The BlackBerry Torch 9800 represents Research In Motion’s attempt to be all things to all customers. For business users, many of the tools that made BlackBerry a corporate name have been preserved in all their utilitarian glory. However, the company also hopes the Torch’s multimedia features will appeal to consumers in the hunt for a next-generation smartphone.
Can RIM pull off this delicate high-wire act? After a few days of extensive testing, eWEEK found that the smartphone-due for release Aug. 12-represents a leap forward for the BlackBerry franchise in many respects, but also suffers from a handful of niggling software and hardware problems.
The Torch 9800’s vertical slider is a relatively rare form-factor. Palm tried it with the Pre, and while early reviews of that device were largely positive, some users complained about the sturdiness and durability of the keyboard’s sliding mechanism. By contrast, the Torch 9800’s sliding screen feels very firmly seated in its track, with no horizontal “wobble” when extended; a satisfyingly heavy “click” accompanies the action.
That being said, the sliding mechanism does have its issues. The lack of a thumb indentation or “grip” in the screen’s frame means that your fingers, in the process of trying to slide the screen upwards, will sometimes skid across the front of the device. After a few days’ use, my thumb trained itself to angle downwards against the screen’s bottom bevel-and even then, I found myself accidentally hitting the trackpad or other buttons on occasion.
Is this a dealbreaker? No. But it can lead to frustrations while trying to type an email or text message via the physical keyboard.
As with previous BlackBerry devices, the Torch 9800 seems to manage heat well. After a long period of heavy use-voice calls, browser, maps and YouTube-the back of the device was only slightly warm to the touch.
But hardware-wise, the Torch 9800 comes with an Achilles Heel: the 5-megapixel camera, which boasts image stabilization, auto-focus, flash, 2x digital zoom, and VGA (640×480) video recording. It feels decidedly last-generation, especially when compared to the camera on the iPhone 4 or the newest Android phones. Even though RIM integrated a number of “Scene Modes” into the camera interface-including “Party,” “Landscape,” and “Portrait”-many images remain blurred and/or murky when shot under less-than-ideal conditions.
Also last-generation: the 3.2-inch HVGA+ touch-screen, with its 480×360 resolution, simply can’t compete against smartphones such as the Samsung Galaxy S or the HTC Evo 4G. Hardcore business users primarily interested in email and texting probably won’t have an issue with that screen resolution, but it could prove a deal-killer for consumers who expect to watch television episodes or play complex games on their device.
Overall, though, the Torch 9800 has a weighty sturdiness that will be familiar to habitual BlackBerry users. With the keyboard retracted, the 5.68-ounce smartphone measures 4.37 inches high, 2.44 inches wide, and 0.57 inches deep: shorter and thicker than many of the iPhone-like devices on the market. Extended to its full 5.83-inch length, it towers over those rivals by a solid 0.75 inch in many cases-which brings the bottom of the Torch closer to your mouth when speaking without a Bluetooth, which in turn may have contributed to the crystal-clear fidelity during calls.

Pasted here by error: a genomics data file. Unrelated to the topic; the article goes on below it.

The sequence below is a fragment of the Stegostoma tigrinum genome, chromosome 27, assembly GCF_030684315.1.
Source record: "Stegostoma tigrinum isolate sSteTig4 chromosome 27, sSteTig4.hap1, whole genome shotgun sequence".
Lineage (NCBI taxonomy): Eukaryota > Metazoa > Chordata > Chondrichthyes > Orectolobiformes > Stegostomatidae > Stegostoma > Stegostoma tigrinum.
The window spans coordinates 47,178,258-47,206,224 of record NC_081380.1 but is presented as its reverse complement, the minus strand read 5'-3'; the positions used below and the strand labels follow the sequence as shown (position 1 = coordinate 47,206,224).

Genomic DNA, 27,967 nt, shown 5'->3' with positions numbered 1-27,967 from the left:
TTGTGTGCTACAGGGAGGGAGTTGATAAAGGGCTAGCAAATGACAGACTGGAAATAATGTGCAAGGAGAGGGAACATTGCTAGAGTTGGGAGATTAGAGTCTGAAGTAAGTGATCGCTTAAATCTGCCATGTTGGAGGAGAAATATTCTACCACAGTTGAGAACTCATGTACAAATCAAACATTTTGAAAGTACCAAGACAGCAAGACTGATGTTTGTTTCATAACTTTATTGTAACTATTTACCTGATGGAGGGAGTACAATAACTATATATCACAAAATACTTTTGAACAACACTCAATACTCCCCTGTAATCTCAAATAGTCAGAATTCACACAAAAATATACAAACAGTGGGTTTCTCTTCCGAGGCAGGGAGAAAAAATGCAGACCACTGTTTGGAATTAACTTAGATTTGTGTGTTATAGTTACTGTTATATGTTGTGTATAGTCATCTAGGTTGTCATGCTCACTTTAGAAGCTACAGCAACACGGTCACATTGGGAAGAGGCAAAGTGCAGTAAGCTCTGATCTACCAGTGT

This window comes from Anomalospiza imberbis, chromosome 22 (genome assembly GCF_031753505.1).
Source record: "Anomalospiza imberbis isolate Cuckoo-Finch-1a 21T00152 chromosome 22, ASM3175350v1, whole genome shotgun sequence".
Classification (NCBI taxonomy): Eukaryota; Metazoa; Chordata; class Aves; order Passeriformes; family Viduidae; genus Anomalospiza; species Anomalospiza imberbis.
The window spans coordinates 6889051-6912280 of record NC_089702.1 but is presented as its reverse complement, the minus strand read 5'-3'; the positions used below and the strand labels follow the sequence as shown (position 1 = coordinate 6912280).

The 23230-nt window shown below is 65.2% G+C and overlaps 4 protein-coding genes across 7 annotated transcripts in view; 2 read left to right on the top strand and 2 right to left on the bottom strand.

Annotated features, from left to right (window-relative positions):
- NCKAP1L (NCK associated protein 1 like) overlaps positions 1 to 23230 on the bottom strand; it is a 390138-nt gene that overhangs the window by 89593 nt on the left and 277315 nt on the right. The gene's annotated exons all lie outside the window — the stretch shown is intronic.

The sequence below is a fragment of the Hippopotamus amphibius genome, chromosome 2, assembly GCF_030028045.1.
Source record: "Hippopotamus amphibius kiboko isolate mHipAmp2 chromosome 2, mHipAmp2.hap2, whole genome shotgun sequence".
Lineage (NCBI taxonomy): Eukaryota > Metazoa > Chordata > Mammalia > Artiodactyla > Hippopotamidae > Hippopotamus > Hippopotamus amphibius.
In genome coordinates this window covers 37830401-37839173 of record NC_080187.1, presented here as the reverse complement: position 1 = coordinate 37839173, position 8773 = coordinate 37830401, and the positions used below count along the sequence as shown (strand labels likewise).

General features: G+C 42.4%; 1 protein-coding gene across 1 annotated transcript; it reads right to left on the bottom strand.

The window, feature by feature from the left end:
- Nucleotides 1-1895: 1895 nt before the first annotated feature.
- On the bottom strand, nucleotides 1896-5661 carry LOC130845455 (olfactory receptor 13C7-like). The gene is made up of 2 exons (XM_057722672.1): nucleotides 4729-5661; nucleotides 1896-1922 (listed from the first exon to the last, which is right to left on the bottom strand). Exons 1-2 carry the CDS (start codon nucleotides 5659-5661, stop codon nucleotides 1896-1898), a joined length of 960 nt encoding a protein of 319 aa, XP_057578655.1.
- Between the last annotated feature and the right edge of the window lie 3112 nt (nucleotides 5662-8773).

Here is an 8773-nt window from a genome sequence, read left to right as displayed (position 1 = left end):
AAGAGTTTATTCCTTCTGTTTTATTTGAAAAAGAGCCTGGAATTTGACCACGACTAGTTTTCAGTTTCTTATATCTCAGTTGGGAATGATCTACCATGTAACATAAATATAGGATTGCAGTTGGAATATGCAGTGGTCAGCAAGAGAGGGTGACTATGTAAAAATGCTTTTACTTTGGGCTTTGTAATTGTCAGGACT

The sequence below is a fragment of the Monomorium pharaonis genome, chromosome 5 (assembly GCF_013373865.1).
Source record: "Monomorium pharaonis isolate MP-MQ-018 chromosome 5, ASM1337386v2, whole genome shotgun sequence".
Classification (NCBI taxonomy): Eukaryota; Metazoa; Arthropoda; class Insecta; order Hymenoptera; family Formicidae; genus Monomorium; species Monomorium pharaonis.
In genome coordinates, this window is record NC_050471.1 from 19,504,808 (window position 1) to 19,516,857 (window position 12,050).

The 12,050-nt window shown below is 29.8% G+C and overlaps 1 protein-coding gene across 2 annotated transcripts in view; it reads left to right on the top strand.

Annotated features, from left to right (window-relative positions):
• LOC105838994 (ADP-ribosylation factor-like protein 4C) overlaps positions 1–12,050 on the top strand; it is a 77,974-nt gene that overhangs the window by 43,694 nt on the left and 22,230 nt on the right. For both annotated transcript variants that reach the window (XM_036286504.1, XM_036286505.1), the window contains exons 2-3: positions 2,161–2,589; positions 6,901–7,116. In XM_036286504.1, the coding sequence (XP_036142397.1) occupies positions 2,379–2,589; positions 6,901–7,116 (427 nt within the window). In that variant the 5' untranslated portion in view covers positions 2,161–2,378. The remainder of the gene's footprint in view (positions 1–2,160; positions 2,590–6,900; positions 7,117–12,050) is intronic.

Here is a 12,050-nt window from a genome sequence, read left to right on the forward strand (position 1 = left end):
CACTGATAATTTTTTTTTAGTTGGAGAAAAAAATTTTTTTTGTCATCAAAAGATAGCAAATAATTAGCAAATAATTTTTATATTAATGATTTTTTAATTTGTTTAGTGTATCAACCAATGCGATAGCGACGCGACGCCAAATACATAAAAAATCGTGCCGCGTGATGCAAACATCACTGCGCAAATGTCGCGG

BlackBerry devices have traditionally boasted superior battery life, and the Torch 9800 is no exception. RIM claims the device has a standby time of either 14 days (UMTS) or 18 days (GSM), talk time of up to 5.5 hours (GSM) or 5.8 hours (UMTS), music playback of up to 30 hours, and video playback of up to 6 hours.
Even with heavy use, it took around two days to drain the Torch’s battery. In that aspect, it proves superior to the iPhone 4 or Google Android devices, where battery life is something of a weak spot.
ATandT and Software
However, the Torch 9800 has another Achilles Heel, and that’s exclusive carrier AT&T. During the smartphone’s Aug. 3 unveiling, AT&T executive Ralph de la Vega told the audience that his company and RIM had worked closely together to develop the Torch. Indeed, the user interface has been “skinned” with carrier-specific apps such as AT&T AppCenter, AT&T Maps, and AT&T Navigator. BlackBerry Maps is oddly missing from the smartphone’s app lineup, but it may have been a casualty of the AT&T deal.
The problem here is twofold: some companies and consumers curious about the Torch may not be particularly interested in signing up for two years’ worth of AT&T. As I walked around New York City, testing the Torch’s connectivity in a variety of situations, AT&T’s network problems seemed particularly acute: 3G coverage frequently died indoors; downloading a 3MB app because a 10-minute wait; at one point, the AT&T Maps application kept telling me I was floating in the middle of the Hudson River, when in fact I was standing inside a lobby on the Upper West Side. (For the latter example, it was impossible to determine whether the maps’ habitual inaccuracy was a consequence of location-based service (LBS) or GPS.)